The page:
Zandvoort to add American oval-style last corner

Jamie Woodhouse
Zandvoort to be given American oval style last turn.

Zandvoort to be given American oval style last turn.

As part of the plans to bring Zandvoort circuit up to scratch for the Dutch GP next year, the banking at its final corner will be made twice as steep as Indianapolis.

Zandvoort has confirmed that the banking at the final turn will be angled at 32% – the equivalent of 18 degrees. This is twice as steep as the Indianapolis track which hosted the United States Grand Prix from 2000-07 where the banking was around 9 degrees.

Romain Grosjean spoke earlier this year when his F1 future was in doubt about his fear of racing on ovals, citing it as a reason why he would be reluctant to race on such circuits in IndyCar, so this news may not go down well with him.

But, Zandvoort CEO Robert van Overdijk believes the banked final turn will prove to be the “most spectacular part” of the revamped circuit.

Speaking to Dutch radio station BNR Niewsradio, he said: “That corner will for sure be the most spectacular part of our renewed circuit.

“The corner will be banked 32%. So the difference in height from the bottom of the corner to the top will be around four and a half metres. That’s considerable.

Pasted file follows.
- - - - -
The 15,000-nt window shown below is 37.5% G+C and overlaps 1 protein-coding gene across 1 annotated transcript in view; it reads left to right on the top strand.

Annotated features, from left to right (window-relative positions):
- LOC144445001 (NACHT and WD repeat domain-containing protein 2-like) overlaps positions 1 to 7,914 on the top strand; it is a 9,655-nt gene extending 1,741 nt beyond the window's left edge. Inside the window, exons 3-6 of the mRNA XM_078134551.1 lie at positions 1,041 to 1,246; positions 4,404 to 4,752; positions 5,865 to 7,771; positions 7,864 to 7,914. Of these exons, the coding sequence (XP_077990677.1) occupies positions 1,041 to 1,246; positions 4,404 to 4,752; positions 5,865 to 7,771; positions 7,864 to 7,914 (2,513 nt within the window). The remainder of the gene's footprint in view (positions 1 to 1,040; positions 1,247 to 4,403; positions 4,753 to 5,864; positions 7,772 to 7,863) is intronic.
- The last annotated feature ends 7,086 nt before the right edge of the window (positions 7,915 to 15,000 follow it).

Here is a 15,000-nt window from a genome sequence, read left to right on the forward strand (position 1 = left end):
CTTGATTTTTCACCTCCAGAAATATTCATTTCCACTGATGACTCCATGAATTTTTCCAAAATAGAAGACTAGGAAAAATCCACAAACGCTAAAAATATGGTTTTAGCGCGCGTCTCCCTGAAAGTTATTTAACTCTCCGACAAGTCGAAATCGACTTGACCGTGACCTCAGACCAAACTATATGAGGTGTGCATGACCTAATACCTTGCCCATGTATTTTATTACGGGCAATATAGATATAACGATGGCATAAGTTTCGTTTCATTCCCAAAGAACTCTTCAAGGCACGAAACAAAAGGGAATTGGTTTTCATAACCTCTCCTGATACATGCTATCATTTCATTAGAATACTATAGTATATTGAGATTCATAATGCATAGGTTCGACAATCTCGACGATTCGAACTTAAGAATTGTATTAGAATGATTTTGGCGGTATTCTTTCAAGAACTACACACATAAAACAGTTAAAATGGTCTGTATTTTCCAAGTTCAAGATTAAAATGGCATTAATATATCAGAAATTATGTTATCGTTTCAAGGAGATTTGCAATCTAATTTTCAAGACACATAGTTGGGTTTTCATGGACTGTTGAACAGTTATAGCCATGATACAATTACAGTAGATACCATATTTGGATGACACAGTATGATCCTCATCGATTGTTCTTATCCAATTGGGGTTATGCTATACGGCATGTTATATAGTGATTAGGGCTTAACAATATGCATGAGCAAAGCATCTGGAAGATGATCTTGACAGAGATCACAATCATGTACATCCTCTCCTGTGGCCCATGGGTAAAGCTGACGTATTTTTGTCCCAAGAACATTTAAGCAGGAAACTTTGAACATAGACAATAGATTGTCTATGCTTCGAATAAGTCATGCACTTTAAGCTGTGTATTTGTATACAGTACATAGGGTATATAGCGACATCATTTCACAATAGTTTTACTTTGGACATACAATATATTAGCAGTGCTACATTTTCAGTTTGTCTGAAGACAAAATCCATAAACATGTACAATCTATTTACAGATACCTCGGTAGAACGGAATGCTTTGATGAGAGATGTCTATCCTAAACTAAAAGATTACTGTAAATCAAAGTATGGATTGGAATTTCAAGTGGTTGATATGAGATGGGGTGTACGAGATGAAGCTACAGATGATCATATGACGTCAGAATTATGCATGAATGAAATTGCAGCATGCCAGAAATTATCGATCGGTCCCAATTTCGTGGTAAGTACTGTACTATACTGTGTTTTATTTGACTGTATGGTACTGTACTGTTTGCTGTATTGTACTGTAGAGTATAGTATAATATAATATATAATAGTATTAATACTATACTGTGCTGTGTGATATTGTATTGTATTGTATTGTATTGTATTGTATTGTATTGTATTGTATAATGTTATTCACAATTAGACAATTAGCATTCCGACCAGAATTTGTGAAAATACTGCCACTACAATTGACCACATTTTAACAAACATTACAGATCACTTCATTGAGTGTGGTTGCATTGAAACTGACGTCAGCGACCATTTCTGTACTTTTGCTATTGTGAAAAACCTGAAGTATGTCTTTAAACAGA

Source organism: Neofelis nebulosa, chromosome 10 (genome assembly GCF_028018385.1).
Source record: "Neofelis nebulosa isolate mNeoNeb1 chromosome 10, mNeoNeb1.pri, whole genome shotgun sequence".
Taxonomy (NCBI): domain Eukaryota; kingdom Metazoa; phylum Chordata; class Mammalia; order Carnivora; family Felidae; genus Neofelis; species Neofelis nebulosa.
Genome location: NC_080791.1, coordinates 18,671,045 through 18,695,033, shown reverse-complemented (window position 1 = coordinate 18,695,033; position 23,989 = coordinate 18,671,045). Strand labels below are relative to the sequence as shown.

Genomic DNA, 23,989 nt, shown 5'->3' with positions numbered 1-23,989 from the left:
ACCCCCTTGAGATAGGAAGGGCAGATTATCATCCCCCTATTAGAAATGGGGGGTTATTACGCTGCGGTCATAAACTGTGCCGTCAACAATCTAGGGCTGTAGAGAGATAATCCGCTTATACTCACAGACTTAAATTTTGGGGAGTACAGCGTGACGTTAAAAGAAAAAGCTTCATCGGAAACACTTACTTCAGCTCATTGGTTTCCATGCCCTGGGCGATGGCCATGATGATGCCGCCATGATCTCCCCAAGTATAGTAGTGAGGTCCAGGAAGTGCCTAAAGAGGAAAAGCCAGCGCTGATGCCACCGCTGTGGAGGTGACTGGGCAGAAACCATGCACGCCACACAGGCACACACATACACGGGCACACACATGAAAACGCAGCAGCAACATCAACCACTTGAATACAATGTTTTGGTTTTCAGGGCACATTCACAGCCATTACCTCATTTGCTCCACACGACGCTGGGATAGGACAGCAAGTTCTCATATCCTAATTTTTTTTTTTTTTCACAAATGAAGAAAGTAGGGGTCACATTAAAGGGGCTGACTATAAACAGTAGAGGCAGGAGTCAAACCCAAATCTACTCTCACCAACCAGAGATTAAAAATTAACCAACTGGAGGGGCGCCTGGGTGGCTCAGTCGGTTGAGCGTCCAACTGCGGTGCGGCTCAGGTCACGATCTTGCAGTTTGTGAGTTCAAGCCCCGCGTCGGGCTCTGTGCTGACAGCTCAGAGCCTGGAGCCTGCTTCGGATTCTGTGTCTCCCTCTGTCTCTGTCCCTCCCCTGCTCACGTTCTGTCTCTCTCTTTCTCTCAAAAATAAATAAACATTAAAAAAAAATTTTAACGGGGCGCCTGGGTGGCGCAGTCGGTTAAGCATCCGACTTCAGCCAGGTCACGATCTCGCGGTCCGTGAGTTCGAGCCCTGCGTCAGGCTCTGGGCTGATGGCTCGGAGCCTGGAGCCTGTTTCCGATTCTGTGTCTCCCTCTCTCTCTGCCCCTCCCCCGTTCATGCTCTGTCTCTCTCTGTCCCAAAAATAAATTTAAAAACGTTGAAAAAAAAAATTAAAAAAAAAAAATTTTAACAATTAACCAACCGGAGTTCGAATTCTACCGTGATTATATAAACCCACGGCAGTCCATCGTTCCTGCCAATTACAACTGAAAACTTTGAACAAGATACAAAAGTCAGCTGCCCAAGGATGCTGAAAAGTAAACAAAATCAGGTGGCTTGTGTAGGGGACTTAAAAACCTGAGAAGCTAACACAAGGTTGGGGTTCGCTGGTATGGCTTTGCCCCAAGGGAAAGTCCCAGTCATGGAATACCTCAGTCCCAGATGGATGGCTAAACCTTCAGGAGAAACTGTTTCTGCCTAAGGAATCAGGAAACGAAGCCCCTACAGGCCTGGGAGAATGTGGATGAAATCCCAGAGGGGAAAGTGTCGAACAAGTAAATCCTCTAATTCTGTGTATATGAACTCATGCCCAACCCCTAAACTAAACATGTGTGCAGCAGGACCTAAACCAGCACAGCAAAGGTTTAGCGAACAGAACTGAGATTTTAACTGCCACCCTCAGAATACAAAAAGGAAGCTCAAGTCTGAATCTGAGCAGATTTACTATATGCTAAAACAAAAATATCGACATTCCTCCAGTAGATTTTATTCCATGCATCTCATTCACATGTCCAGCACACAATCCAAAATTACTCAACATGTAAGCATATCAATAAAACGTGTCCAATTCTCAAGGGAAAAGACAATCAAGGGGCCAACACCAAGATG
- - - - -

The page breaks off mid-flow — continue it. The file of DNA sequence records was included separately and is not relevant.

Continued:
“We are in fact making an American corner on an otherwise European circuit. That is absolutely unique.”

Zandvoort’s signature Hugenholtz corner will also be given a facelift to allow cars to race side-by side.

“The third corner [Hugenholtz] of the track will be banked as well for the F1 race,” said van Overdijk.

“It will be made parabolic, so that two cars can get through the corner next to each other and more importantly at the same speed.

“The banking will vary between 8% and 18% for that purpose.”

Changing the circuit too much from its original design does risk upsetting some in the motorsport community accepts van Overdijk, but he thinks the argument of “everything used to be better in the good old days” isn’t true and that the circuit must adapt.

“Of course Zandvoort has a big name historically,” he said.

“But if you want to keep the track exactly as it was, you really start from the idea that everything used to be better in the good old days.

“And of course that is not the truth. So I am not worried about that.”

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